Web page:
The Third Department determined petitioners did not have standing to contest the negative declaration under the State Environmental Quality Review Act (SEQRA) allowing the town’s purchase of land held by a nature conservancy:
It is well settled that standing to challenge an alleged SEQRA violation by a governmental entity requires a petitioner to demonstrate “that it would suffer direct harm, injury that is in some way different from that of the public at large” … . Importantly, “[p]etitioners must have more than generalized environmental concerns to satisfy that burden and, unlike . . . cases involving zoning issues, there is no presumption of standing to raise a SEQRA or other environmental challenge based on a party’s close proximity alone” … .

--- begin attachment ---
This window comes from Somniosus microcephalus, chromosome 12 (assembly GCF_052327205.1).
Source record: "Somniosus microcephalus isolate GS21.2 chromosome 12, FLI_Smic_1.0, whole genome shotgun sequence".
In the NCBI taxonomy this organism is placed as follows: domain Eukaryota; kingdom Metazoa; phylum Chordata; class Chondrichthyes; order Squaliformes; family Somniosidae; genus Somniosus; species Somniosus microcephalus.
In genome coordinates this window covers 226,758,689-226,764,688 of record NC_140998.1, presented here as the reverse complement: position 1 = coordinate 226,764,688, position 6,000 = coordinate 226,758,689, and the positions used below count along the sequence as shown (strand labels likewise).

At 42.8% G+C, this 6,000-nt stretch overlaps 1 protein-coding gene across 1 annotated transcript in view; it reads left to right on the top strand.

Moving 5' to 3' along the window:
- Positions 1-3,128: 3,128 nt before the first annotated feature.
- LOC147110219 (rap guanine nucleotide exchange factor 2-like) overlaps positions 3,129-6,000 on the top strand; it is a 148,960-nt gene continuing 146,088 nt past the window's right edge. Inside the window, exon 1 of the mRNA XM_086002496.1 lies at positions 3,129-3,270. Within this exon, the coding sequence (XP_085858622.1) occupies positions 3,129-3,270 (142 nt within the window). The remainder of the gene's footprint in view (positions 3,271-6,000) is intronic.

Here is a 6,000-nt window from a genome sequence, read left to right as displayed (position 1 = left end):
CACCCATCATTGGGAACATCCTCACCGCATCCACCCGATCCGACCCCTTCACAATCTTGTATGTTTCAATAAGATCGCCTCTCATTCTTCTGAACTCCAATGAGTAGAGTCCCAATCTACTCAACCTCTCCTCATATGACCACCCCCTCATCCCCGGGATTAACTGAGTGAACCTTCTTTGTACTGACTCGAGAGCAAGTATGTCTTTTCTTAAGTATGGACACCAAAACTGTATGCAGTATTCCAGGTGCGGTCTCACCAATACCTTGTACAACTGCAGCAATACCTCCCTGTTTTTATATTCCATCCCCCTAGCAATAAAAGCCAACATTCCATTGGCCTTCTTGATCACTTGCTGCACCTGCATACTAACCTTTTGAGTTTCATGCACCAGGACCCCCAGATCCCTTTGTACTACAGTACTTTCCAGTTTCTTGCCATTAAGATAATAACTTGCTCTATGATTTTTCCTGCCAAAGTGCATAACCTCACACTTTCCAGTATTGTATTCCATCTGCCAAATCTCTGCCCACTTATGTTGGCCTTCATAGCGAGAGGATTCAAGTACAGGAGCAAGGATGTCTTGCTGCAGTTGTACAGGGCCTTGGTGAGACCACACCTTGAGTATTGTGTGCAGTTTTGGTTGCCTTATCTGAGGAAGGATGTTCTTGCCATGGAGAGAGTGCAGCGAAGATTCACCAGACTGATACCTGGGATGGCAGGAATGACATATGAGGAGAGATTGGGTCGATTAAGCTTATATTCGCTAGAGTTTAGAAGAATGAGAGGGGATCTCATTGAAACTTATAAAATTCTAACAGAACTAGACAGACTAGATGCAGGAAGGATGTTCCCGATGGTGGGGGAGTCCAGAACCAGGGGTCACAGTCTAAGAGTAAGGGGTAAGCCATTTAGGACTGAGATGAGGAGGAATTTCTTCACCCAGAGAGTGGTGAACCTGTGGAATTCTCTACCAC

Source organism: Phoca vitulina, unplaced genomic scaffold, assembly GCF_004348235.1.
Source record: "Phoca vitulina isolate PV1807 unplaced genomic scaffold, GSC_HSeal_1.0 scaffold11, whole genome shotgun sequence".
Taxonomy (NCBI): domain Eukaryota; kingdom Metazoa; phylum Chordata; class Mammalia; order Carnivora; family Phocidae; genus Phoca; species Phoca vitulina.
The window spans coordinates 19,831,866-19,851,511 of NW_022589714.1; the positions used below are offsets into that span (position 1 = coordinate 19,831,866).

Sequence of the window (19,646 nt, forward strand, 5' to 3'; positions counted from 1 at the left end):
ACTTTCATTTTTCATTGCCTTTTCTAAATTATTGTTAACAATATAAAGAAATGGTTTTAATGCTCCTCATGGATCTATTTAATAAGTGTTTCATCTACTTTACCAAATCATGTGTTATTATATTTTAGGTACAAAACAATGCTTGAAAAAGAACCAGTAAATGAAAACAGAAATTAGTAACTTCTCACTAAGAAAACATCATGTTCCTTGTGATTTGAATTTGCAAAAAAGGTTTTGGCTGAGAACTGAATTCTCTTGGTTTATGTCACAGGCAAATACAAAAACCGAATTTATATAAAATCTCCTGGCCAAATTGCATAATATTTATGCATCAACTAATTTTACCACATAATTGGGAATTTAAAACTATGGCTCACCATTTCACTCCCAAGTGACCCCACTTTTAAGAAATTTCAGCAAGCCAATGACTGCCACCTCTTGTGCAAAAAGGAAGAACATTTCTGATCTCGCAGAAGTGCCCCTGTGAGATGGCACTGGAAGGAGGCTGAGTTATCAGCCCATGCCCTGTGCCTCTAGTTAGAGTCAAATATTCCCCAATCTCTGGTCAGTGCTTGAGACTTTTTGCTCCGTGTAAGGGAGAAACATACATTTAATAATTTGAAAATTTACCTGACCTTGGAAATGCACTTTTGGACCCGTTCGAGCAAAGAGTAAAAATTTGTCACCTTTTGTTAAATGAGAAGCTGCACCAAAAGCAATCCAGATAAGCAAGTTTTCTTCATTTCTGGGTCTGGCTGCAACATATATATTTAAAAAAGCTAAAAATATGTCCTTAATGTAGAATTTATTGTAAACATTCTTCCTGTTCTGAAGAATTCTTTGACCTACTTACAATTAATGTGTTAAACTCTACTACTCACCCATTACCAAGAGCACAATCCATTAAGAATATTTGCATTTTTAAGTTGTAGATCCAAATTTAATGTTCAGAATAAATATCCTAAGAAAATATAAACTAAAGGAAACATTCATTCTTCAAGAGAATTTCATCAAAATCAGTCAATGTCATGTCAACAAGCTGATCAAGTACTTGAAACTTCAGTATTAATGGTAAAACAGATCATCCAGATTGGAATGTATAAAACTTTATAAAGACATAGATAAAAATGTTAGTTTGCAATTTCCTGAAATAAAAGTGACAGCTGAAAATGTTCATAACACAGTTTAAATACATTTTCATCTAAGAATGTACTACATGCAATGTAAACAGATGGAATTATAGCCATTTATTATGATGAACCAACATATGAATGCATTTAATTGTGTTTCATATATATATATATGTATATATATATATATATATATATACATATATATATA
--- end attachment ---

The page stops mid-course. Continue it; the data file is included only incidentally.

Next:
Here, petitioners claim of standing is based upon the fact that they own property directly adjacent to the nature preserve and have asserted concerns that the Town, in conducting its SEQRA review, failed to consider the impact of increased motor vehicle and pedestrian traffic and/or the environmental effect that a newly proposed parking lot and hiking trail would have on the nature preserve. Initially, assuming, without deciding, that petitioners adequately established their ownership interest in the property directly adjacent to the nature preserve, their position as adjacent landowners does not automatically confer standing on them to challenge the Town Board’s negative declaration … . Moreover, petitioners’ asserted concerns fail to allege any unique or distinct injury that they will suffer as a result of the Town’s proposed land acquisition that is not generally applicable to the public at large … . Matter of Hohman v Town of Poestenkill, 2020 NY Slip Op 00013, Third Dept 1-2-20